She became a regular at the studios, where every week there was a “parade of stars.” In 1948, she made a TV appearance on the premier episode of Ed Sullivan’s Toast of the Town. Known for singing Mañana and Golden Earrings, Billboard named her the “Nation’s Number One Vocalist.”
She was on a roll and soaring high, but Peggy’s marriage was at an all time low. By 1950, they were about to call it quits. She and Barbour can be seen during one of their last performances together in Bing Crosby’s film, Mr. Music.
It’s Hard to Be Married to a “Career Girl”
Peggy and Barbour divorced in 1951. She later said that she “loved him dearly but eventually we began to come up against the problem of my career.” She explained how it’s “always very difficult for a man to be married to a career girl.”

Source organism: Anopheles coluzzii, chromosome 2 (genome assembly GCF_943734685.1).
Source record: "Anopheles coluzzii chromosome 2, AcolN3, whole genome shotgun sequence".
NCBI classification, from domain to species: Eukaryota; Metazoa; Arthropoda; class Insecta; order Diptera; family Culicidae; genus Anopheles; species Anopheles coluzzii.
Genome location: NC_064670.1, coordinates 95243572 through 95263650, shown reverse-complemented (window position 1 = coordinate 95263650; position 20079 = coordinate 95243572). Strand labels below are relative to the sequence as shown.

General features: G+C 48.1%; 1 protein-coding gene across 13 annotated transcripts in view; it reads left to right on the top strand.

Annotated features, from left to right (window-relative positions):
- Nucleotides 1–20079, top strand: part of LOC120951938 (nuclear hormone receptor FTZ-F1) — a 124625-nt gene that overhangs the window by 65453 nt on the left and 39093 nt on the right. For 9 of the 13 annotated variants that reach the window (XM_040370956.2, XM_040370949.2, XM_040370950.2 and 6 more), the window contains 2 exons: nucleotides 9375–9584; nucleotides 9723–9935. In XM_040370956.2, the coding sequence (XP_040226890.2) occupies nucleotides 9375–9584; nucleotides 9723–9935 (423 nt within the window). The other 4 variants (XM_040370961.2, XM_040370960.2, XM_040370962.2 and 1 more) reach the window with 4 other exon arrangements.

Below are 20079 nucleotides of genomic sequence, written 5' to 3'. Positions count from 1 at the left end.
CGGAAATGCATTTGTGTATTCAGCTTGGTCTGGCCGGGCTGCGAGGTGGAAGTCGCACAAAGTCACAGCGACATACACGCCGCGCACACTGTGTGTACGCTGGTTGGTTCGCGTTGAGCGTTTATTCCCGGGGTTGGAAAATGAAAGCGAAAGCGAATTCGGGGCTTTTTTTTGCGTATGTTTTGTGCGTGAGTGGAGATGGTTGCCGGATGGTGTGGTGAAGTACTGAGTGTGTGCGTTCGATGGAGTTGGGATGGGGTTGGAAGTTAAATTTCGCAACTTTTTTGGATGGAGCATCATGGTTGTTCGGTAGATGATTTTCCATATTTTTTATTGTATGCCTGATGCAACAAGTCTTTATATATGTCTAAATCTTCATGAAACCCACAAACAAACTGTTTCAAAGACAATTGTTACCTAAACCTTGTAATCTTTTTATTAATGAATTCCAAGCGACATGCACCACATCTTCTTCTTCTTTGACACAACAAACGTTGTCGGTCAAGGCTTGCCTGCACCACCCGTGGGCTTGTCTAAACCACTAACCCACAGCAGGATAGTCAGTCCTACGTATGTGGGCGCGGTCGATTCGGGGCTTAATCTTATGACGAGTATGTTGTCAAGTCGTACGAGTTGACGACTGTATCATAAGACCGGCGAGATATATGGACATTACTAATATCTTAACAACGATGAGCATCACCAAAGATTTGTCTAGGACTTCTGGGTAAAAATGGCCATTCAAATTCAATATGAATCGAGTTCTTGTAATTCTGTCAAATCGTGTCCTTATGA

For men, it’s hard to come second to the one who gets all the attention. Peggy described Barbour in her biography as a “self-destructive alcoholic.” He was the one who asked for the divorce “because he didn’t want his daughter to see him with his problem.”
He Was Just One of Four
By 1965, after Barbour had been sober for years, he and Peggy remarried, but it was short-lived considering he died a few days later. Barbour wasn’t the only man she married. Peggy married and divorced a couple of actors, one being Brad Dexter, who was one of the Magnificent Seven.
“He complained she wouldn’t let him out of the bed their entire honeymoon,” wrote Gavin. Then, she married toyboy actor Dewey Martin, her third husband, following a whirlwind romance. But apparently, he was abusive.
Fourth Time’s a Charm?
Peggy told her friends, referring to her marriage to Martin, that “Instead of a wedding veil maybe I should have worn a crash helmet.” She went on to marry her fourth husband, bongo player Jack Del Rio. “Even as she was getting married, she knew it was a mistake,” Gavin explained.